Network Time Servers: What You Should Know
Network time servers, or a clock server for short, is a computer server that reads the actual time from a point of reference. By reading this reference clock, a clock server then distributes the time information across all clients and members on your server using a computer network. The clock server may use a local network time or an internet time server to get the most accurate time.
Why should I care about network time servers?
One of the reasons a clock server is so important is that it’s designed to synchronize time across several devices throughout a local area network or a world wide network. For example, you might have wifi wall clocks or a wifi digital clock that needs to offer the correct display at all times. Using a clock server would sync the clocks to all display the correct time, no matter where you are in your building.
On a larger scale (think worldwide, or at least across town), a clock server might be used to ensure a proper sequence of events across multiple nodes in a network. For example, if a sequence of events requires several devices to fire simultaneously, a clock server syncs the time of these devices to ensure they are all firing correctly.
NTP vs. PTP: Different types of protocol
In 2002, IEEE defined and standardized PTP (Precision Time Protocol) as a way to sync clocks throughout a computer network. This came decades after NTP (Network Time Protocol).
Network Time Protocol servers can sync devices and clocks down to the millisecond. That seems like an incredibly small amount of time that wouldn’t normally cause any concerns. However, even a millisecond is far too long to some cases.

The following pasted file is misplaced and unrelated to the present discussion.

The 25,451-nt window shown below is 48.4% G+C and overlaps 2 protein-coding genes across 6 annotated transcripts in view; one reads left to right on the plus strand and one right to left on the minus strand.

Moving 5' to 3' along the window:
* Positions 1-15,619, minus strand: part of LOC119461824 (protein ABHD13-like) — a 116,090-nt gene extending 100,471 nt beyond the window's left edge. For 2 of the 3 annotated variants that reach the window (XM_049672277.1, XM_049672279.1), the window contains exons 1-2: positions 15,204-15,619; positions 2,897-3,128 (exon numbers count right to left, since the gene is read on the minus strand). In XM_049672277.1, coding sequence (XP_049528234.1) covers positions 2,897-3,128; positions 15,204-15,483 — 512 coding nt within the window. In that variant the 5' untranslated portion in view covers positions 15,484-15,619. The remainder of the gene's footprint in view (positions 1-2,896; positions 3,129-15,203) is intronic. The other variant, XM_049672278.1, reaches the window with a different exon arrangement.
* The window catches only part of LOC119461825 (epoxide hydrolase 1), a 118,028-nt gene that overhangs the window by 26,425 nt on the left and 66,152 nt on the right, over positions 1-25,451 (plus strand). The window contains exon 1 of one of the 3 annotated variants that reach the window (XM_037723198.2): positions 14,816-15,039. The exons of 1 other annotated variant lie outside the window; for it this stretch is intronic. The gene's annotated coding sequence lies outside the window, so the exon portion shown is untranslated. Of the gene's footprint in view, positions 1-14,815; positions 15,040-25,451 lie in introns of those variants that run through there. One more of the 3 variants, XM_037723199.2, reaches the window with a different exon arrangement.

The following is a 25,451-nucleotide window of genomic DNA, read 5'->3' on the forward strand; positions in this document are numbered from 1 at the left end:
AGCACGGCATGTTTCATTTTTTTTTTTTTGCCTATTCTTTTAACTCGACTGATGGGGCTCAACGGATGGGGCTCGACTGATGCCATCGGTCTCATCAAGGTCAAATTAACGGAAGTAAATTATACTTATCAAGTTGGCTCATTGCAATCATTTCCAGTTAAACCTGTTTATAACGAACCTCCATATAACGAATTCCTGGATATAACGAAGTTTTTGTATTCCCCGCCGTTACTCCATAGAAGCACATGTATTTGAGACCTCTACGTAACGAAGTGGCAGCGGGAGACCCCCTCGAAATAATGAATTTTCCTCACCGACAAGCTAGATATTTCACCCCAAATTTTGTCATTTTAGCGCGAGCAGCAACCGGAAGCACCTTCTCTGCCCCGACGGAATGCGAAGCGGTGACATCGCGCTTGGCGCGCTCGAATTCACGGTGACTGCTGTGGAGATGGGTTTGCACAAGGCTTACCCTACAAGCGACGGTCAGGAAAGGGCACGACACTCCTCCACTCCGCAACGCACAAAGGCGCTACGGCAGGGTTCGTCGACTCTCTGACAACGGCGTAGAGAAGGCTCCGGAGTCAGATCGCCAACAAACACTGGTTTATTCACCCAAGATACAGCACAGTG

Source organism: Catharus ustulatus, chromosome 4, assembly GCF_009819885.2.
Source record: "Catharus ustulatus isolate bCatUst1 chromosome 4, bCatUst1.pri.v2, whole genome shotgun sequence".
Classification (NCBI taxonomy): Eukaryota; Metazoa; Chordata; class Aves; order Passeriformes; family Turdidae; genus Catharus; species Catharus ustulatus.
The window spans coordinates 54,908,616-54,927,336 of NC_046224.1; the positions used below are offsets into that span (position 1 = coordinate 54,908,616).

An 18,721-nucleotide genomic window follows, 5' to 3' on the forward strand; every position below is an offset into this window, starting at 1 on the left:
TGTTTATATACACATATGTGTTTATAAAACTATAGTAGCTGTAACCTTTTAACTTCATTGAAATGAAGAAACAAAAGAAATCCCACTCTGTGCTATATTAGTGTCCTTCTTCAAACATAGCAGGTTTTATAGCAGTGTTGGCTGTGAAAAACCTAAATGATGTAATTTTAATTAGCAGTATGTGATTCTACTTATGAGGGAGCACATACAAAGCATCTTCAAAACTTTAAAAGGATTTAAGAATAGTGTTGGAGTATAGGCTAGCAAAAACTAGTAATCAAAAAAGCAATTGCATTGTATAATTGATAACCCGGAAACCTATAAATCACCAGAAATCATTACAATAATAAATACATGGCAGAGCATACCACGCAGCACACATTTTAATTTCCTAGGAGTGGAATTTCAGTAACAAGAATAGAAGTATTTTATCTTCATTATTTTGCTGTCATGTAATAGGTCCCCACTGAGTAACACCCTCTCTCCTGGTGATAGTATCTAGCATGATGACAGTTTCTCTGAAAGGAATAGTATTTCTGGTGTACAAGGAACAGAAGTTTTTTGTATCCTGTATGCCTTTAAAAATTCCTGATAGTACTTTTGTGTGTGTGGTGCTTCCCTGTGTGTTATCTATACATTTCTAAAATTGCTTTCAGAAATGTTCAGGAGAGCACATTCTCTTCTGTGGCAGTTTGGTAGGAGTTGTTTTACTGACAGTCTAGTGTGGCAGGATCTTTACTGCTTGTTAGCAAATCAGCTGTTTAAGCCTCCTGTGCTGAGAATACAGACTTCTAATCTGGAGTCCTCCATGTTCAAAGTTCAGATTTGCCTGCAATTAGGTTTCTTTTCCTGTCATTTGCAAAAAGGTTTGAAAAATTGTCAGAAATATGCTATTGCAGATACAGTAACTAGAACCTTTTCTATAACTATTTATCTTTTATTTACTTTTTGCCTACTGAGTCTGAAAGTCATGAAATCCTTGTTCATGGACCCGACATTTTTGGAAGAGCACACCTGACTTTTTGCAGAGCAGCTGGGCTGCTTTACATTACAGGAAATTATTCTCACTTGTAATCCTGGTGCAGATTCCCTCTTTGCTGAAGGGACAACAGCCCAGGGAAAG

Precision Time Protocol, on the other hand, can sync devices and clocks down to the nano or picosecond. PTPs do this by using incredibly specialized hardware rather than relying exclusively on software. The added accuracy of a PTP server allows networks to account for latency, making network syncs incredibly accurate.
So which is best for you? Because PTP relies on hardware, it is going to be both more costly and a little harder to set up and maintain. Precision Time Protocol should be used in situations where the utmost accuracy is required.
If extreme accuracy is not required, you can still benefit from the incredible accuracy of a NTP clock server. This option is beneficial in almost every situation.
Advantages of using a clock server
Though your network might not have a clock server yet, there are many advantages of using an internet time server. Here are some of the most important:
- Scheduled Data Backup.
One of the most critical aspects of a business is the data they collect and store. It doesn’t matter if the data is your CRM, or if you are developing a new drug for diabetes, scheduled data backup can end up saving you thousands of dollars and thousands of hours of work. A clock server network can help ensure you have automated scheduled backups for your data across multiple servers.
- Network Management System
If something can go wrong, it will go wrong. And when something goes wrong, having the ability to examine system logs is a crucial step in understanding what caused the flaw in the first place. However, if these logs are out of sync, it can take a ton of extra man hours sorting through and finding out what went wrong before your server can get up and running again. Having a clock server can help ensure the system logs are synced and ready to be examined in the event of a server failure.
- Network Intrusions (aka Hackers)
Cyber security is an extremely important factor for any business. In the event you are targeted as part of a cyber attack, having an accurately time-stamped router and server logs will help you determine how your system and network was compromised. A common tactic of hackers is to delete system logs and files to give themselves more time to exploit your network. Having a clock server in place can help in these extremely time-sensitive situations.
When your business is ready to invest in an accurate clock server, contact the experts at Time Machines Corp today.
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